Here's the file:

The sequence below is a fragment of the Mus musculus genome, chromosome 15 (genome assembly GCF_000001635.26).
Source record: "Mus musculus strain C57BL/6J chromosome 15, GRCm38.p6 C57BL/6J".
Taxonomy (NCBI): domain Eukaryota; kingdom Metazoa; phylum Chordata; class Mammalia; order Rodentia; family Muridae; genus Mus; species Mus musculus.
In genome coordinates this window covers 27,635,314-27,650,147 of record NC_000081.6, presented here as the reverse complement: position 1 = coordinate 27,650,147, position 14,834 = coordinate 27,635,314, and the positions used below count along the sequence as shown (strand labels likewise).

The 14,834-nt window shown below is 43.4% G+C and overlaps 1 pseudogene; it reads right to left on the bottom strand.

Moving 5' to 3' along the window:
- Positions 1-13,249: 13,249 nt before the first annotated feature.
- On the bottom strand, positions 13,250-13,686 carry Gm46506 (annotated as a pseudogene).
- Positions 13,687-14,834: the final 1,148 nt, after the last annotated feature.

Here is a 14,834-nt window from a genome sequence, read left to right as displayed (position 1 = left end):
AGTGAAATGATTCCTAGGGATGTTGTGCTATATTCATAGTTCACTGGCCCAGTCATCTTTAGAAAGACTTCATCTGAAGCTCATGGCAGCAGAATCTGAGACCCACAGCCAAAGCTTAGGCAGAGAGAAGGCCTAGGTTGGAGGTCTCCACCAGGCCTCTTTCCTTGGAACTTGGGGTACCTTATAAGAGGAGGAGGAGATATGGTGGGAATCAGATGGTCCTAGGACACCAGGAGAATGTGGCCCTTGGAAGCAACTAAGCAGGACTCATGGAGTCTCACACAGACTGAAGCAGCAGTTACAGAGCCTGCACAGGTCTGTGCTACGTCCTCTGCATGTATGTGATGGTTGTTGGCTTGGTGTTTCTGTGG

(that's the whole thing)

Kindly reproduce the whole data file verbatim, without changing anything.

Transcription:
The sequence below is a fragment of the Mus musculus genome, chromosome 15 (genome assembly GCF_000001635.26).
Source record: "Mus musculus strain C57BL/6J chromosome 15, GRCm38.p6 C57BL/6J".
Taxonomy (NCBI): domain Eukaryota; kingdom Metazoa; phylum Chordata; class Mammalia; order Rodentia; family Muridae; genus Mus; species Mus musculus.
In genome coordinates this window covers 27,635,314-27,650,147 of record NC_000081.6, presented here as the reverse complement: position 1 = coordinate 27,650,147, position 14,834 = coordinate 27,635,314, and the positions used below count along the sequence as shown (strand labels likewise).

The 14,834-nt window shown below is 43.4% G+C and overlaps 1 pseudogene; it reads right to left on the bottom strand.

Moving 5' to 3' along the window:
- Positions 1-13,249: 13,249 nt before the first annotated feature.
- On the bottom strand, positions 13,250-13,686 carry Gm46506 (annotated as a pseudogene).
- Positions 13,687-14,834: the final 1,148 nt, after the last annotated feature.

Here is a 14,834-nt window from a genome sequence, read left to right as displayed (position 1 = left end):
AGTGAAATGATTCCTAGGGATGTTGTGCTATATTCATAGTTCACTGGCCCAGTCATCTTTAGAAAGACTTCATCTGAAGCTCATGGCAGCAGAATCTGAGACCCACAGCCAAAGCTTAGGCAGAGAGAAGGCCTAGGTTGGAGGTCTCCACCAGGCCTCTTTCCTTGGAACTTGGGGTACCTTATAAGAGGAGGAGGAGATATGGTGGGAATCAGATGGTCCTAGGACACCAGGAGAATGTGGCCCTTGGAAGCAACTAAGCAGGACTCATGGAGTCTCACACAGACTGAAGCAGCAGTTACAGAGCCTGCACAGGTCTGTGCTACGTCCTCTGCATGTATGTGATGGTTGTTGGCTTGGTGTTTCTGTGG